Sexually transmitted diseases have become increasingly relevant in today’s society with current statistics indicating more than 20 million new cases in the United States alone. As if this is not alarming enough, studies did also indicate that about 50 % of people will acquire one at some point in their lifetime. Understanding such illnesses is the first step in being safe. Below are simple facts that help you understand why you should check for STDs regularly and break up any STD myths you may have heard.
Basic facts about STDs
These are basically illnesses that are transferred from one person to another via sexual contact. Some can also be transmitted via contaminated syringes and forms on nonsexual contacts like breastfeeding and childbirth. So far over 25 STDs have been identified with causes ranging from viruses, bacteria, parasites, and yeasts. The most common are chlamydia, HIV, gonorrhea, syphilis, genital herpes, human papillomavirus and hepatitis B
Common STD myths
Contrary to popular belief, condoms only reduce the risk of contracting an STD, not eliminate it. Some like herpes can still be transmitted by skin contact. Unprotected oral sex is only slightly less risky than anal or vaginal sex since some STDs like HPV transmitted through oral sores. Bacterial STDs like syphilis and chlamydia can be cured. However, viral infections such as HIV and herpes are incurable.
Susceptibility to STDs
Simply put, women are more susceptible to STDs than men. Anatomical differences account for most of this since female genitals are thinner and moister making it easier to contract infections from men. Infections in women may also go unnoticed for longer since the genitals are less exposed. Infections in women are this more severe and may result in conditions such as cervical cancer pelvic inflammatory disease and infertility if not treated promptly. Pregnant women are also at increased risk of having babies with low birth weight and ectopic pregnancies.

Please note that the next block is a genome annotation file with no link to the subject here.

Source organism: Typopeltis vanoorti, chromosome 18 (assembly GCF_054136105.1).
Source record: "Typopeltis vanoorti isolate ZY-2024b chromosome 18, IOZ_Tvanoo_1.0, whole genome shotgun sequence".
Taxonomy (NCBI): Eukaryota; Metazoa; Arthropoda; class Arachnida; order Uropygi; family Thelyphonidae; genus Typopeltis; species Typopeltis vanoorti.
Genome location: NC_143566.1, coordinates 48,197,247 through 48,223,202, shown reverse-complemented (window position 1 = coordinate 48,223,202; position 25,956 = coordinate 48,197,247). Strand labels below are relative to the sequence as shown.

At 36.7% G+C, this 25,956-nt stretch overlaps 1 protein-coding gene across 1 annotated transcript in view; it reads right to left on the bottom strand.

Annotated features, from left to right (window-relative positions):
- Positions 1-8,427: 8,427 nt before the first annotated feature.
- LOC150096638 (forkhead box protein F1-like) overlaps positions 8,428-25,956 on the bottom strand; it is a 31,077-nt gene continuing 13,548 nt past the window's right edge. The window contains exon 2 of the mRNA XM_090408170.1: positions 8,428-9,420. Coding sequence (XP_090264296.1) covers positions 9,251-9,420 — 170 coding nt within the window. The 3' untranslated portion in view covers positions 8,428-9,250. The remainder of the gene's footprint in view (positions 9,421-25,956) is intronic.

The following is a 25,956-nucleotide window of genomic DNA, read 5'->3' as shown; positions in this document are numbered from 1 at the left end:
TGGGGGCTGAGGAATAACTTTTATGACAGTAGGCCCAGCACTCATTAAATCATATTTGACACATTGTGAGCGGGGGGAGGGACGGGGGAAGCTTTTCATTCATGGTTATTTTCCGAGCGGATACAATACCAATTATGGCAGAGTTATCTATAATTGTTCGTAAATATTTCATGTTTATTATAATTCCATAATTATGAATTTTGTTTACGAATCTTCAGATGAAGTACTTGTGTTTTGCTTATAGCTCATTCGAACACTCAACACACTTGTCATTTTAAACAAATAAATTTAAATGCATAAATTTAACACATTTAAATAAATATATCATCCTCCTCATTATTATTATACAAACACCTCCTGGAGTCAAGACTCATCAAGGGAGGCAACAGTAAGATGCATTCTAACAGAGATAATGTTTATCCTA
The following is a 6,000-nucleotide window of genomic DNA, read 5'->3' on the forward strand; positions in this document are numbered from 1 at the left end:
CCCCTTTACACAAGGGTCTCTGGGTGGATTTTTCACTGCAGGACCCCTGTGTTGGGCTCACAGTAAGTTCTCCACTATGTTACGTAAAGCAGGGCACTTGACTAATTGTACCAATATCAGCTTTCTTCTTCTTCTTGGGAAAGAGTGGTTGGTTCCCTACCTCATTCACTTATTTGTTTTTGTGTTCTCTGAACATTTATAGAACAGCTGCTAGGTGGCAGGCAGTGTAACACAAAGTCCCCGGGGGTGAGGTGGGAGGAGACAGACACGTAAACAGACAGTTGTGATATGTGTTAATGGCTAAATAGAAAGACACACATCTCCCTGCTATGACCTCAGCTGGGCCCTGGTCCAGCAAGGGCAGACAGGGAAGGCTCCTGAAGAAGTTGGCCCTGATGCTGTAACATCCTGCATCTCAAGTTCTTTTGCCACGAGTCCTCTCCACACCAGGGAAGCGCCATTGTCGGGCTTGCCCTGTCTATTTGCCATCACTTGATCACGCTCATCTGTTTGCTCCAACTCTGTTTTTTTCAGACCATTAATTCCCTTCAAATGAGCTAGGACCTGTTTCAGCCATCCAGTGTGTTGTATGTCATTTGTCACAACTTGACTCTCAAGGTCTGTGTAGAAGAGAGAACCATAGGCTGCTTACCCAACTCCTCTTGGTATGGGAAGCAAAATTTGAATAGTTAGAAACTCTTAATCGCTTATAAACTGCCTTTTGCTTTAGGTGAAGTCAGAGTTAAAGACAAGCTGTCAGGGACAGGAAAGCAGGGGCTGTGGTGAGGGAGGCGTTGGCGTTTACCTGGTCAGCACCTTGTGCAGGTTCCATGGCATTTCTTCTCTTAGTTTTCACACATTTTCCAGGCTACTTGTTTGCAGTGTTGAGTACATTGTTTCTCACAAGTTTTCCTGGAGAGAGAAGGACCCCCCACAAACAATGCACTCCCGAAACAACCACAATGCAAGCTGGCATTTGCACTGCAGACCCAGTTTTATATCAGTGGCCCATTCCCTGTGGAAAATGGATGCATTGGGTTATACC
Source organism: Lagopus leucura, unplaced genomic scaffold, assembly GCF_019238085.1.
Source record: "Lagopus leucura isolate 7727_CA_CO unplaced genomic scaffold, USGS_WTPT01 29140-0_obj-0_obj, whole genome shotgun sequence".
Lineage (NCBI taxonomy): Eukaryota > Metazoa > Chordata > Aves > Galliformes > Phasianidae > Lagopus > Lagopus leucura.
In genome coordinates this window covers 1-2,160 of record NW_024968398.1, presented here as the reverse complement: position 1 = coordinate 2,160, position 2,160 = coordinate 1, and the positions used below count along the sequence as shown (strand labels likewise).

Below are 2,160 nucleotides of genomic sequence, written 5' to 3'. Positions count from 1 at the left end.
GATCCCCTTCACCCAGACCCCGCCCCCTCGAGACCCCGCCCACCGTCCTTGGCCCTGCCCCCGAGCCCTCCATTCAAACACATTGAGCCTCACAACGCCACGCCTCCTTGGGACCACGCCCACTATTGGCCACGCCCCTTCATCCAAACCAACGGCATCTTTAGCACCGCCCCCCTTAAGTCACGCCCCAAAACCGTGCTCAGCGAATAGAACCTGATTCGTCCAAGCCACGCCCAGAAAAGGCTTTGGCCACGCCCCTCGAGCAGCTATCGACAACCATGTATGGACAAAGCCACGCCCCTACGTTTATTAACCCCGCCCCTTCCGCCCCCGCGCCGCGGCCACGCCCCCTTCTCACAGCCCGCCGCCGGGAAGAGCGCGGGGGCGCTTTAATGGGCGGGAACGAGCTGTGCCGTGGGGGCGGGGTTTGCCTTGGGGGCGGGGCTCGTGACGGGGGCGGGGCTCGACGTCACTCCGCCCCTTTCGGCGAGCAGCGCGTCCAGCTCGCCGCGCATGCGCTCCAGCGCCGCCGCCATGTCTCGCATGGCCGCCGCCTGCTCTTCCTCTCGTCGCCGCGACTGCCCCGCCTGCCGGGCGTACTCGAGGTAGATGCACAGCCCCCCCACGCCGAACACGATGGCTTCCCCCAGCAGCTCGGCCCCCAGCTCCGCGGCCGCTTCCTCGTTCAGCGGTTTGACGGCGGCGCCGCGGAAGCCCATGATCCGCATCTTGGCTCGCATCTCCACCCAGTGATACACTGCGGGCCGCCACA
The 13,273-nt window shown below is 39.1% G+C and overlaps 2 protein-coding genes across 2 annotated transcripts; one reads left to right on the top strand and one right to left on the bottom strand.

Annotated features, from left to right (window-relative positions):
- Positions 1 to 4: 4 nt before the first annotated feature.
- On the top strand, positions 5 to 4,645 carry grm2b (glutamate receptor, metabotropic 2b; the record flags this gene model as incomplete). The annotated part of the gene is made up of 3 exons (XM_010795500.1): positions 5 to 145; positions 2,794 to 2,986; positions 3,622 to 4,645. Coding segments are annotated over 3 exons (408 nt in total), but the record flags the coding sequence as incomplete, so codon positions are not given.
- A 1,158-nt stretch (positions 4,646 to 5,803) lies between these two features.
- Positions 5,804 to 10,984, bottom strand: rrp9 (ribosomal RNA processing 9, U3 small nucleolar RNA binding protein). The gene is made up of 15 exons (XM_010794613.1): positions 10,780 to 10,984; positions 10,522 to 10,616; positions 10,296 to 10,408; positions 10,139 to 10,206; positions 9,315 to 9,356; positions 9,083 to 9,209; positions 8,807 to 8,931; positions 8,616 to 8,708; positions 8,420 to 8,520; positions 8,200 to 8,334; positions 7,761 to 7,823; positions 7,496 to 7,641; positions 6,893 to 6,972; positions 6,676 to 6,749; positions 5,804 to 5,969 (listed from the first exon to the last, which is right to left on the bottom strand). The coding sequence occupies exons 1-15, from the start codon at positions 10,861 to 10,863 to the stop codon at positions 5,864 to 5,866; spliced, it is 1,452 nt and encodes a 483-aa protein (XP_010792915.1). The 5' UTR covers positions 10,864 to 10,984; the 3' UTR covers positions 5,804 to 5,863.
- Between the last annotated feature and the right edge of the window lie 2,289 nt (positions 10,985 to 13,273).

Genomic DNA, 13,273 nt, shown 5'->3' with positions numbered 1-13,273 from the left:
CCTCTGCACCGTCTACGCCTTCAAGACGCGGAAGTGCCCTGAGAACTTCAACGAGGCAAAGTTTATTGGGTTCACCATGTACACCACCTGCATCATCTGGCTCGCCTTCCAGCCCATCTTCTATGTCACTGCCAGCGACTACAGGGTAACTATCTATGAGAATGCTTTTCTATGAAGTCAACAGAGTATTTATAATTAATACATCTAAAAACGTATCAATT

When to check for STDs
Testing for STDs is recommended at least once per year. Most infections are silent in nature and some, like HIV, may only become symptomatic many years after exposure. Some infections closely resemble commonly benign conditions such as urinary tract infections which explains why they go untreated for so long. This means regular testing is the only way to be certain.E ven though waiting for symptoms to manifest is, therefore, a very poor way for management, it is still important to lookout for signs such as itching, genital pain, unusual discharge either from the vagina or the penis and a urethral burn during urination as they may indicate an active infection.